Australian analysts reveal 'clumsy' tactics of China disinfo campaign on Twitter

Prior to spreading anti-Hong Kong propaganda, many suspended accounts spammed porn, K-pop

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(Pixabay photo)

(Pixabay photo)

TAIPEI (Taiwan News) – In late August, the social media platform Twitter shut down more than 200,000 accounts determined to be spreading misinformation related to the ongoing protests in Hong Kong.

After the data for those accounts was made public, the Australian Strategic Policy Institute (ASPI) carried out an investigation and found that many of the accounts involved in the disinformation campaign were spamming pornographic content prior to being re-purposed to target the Hong Kong protests. The results of the investigation were released on Tuesday (Sept. 3) under the title “Tweeting through the Great Firewall.”

The report reveals new aspects of coordinated Chinese disinformation campaigns and online activity of Chinese agents on the World Wide Web. In addition to spamming pornography, many accounts were also spreading content related to sports and K-Pop before the wave of Hong Kong-related content.

Among the accounts removed by the mass suspension, Twitter identified 936 core accounts linked directly to China. Quantas provides an analysis of the ASPI report explaining that most of the accounts involved were probably purchased in bundles, with false information then being broadcast to followers the spam accounts had already accumulated.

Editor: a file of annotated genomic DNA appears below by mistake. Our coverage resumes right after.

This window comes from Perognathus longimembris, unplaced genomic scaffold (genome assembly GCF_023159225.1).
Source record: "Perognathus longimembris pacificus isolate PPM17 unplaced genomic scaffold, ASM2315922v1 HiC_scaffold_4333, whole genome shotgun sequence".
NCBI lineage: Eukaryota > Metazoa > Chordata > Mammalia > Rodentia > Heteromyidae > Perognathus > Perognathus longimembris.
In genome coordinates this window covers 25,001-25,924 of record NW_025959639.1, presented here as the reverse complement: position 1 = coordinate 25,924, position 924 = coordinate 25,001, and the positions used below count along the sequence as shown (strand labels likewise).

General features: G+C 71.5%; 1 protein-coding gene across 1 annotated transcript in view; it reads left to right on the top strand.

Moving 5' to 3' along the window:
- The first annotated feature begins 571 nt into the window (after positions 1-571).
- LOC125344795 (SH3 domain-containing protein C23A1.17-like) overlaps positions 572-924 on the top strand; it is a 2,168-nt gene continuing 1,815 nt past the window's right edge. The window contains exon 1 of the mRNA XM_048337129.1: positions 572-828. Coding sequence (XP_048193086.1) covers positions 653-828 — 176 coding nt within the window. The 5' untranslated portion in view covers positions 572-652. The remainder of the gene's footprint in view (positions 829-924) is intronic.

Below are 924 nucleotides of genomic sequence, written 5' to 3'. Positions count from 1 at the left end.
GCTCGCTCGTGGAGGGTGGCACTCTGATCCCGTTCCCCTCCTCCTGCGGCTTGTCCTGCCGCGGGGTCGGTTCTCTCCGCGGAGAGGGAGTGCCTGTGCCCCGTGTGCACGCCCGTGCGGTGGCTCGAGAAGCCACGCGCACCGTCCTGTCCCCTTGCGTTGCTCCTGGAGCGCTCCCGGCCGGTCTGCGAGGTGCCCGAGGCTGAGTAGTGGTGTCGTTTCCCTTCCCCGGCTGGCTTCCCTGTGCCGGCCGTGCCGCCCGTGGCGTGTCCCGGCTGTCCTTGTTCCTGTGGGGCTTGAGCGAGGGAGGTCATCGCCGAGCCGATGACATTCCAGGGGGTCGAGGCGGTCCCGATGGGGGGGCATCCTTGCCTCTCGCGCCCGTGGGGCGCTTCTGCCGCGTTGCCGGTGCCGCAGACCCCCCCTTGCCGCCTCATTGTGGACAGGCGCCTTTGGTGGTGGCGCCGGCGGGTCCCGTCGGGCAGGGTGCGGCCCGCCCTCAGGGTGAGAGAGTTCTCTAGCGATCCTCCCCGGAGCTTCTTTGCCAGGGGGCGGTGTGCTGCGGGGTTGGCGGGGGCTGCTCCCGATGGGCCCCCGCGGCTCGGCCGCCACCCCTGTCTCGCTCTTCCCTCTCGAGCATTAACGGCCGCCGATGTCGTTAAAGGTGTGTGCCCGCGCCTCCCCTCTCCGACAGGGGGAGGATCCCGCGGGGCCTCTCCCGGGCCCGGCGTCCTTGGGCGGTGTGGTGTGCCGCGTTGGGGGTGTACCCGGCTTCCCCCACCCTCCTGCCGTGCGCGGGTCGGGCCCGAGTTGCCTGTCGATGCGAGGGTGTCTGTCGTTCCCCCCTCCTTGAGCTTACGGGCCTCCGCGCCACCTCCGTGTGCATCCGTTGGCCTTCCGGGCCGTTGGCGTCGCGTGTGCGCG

However, some of the China-linked accounts in question had previously been used for propaganda purposes, with some broadcasting messages about Guo Wengui (郭文貴), a controversial Chinese expat living in exile in New York City. Other accounts had previously spread disinformation about Gui Minhai (桂民海), a Hong Kong bookseller abducted by Chinese authorities outside of China in 2015.

Calling the disinformation campaign “clumsy,” ASPI analyst Elise Thomas notes that it lacked subtlety and precision in its execution, which indicates that it was hastily implemented. The ASPI analysis reveals that China’s propagandists likely have a new appreciation for the power of social media outside of China’s intranet and may now consider it necessary to increase engagement there.